The compounds which are vital to support life were found on two meteorites which are approximately 4.5 billion years old and the same age as the Earth.
While the new discovery does not mean the meteorites ever contained life it may point as to how extraterrestrial life may be present elsewhere in the universe.
The meteorites, named Zag and Monahans, are said to have originated from the asteroid belt, between the orbits of Mars and Jupiter.
They were first examined when they fell to Earth in Morocco and Texas in 1998 and were found to contain liquid water.
At the time though the technology did not exist to detect tiny amounts of amino acids.
But with the development of powerful spectrometers and ion beams, researchers have examined the rocks again and been able to analyse the salt crystals that were found in both rocks.
The finding was made by an international team of researchers, which included scientists from the Open University (OU) in the UK and Nasa‘s Johnson Space Centre in Texas.
The study’s lead author Dr Queenie Chan, a postdoctoral researcher at the UK’s Open University, said: “We collected the tiny salt crystals from the meteorites and dissolved them in water so that we could extract the amino acids and separate any organic compounds to analyse them.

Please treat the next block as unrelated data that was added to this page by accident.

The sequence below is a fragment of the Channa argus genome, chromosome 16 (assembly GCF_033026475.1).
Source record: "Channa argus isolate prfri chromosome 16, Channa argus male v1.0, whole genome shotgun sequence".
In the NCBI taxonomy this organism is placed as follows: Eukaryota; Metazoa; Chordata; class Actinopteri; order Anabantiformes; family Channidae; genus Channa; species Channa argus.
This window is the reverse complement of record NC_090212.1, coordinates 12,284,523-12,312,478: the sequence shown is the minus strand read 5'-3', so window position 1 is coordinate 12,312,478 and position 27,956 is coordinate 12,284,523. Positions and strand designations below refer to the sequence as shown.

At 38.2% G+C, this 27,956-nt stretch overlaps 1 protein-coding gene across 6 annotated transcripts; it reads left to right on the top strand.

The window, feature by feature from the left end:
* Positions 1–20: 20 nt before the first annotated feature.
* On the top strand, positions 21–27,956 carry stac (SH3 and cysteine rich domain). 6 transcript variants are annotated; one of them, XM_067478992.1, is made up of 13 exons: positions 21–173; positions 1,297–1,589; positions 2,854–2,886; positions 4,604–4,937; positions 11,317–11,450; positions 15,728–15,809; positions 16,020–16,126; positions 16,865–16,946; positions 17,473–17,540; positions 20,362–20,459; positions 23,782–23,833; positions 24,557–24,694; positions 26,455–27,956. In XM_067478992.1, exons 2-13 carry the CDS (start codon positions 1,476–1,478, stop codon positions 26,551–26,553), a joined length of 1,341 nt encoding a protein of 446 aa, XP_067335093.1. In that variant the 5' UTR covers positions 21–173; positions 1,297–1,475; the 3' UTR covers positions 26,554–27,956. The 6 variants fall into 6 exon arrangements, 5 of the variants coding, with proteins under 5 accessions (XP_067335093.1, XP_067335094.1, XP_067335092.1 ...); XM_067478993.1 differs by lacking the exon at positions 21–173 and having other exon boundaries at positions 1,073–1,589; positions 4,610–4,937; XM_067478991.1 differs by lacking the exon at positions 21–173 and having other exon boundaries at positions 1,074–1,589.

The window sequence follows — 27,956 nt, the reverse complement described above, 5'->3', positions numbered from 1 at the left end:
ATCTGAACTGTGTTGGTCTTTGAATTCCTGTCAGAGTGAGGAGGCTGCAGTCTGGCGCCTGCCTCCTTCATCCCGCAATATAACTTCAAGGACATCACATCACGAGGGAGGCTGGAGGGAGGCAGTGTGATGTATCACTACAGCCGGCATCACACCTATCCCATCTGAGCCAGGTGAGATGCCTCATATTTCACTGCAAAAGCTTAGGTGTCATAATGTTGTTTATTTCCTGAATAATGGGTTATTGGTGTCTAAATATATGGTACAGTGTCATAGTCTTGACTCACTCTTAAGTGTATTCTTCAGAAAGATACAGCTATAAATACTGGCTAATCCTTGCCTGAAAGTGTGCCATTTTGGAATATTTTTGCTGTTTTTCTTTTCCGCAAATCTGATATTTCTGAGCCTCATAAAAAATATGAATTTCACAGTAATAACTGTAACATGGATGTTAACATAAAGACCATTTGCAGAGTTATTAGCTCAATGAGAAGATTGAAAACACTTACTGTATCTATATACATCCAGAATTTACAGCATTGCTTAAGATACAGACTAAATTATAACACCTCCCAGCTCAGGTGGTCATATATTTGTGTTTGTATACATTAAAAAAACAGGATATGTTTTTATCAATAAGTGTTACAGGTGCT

“We conducted our experiments in one of the cleanest laboratories in the world at the NASA Johnson Space Centre, which avoided any contamination from things such as dust in the air.”
Researchers say the salt in the halite crystals that became embedded in Zag and Monahans may have originated from the dwarf planet Ceres, which is located between Mars and Jupiter in the asteroid belt.
But the meteorites are believed to have originated from a different asteroid in the belt.
Dr Chan said: “Each salt crystal, which is about two millimetres in size and the colour of a blue sapphire, is essentially a little package full of organic compounds and the necessary building blocks of life.
“What’s even more incredible is that the salt crystals from both meteorites are believed to be from the largest asteroid in the asteroid belt, Ceres, which suggests that it could be a suitable place for the formation of life.”
Amino acids form the basis of proteins and hydrocarbons are organic compounds made up of hydrogen and carbon that are extremely common in living beings.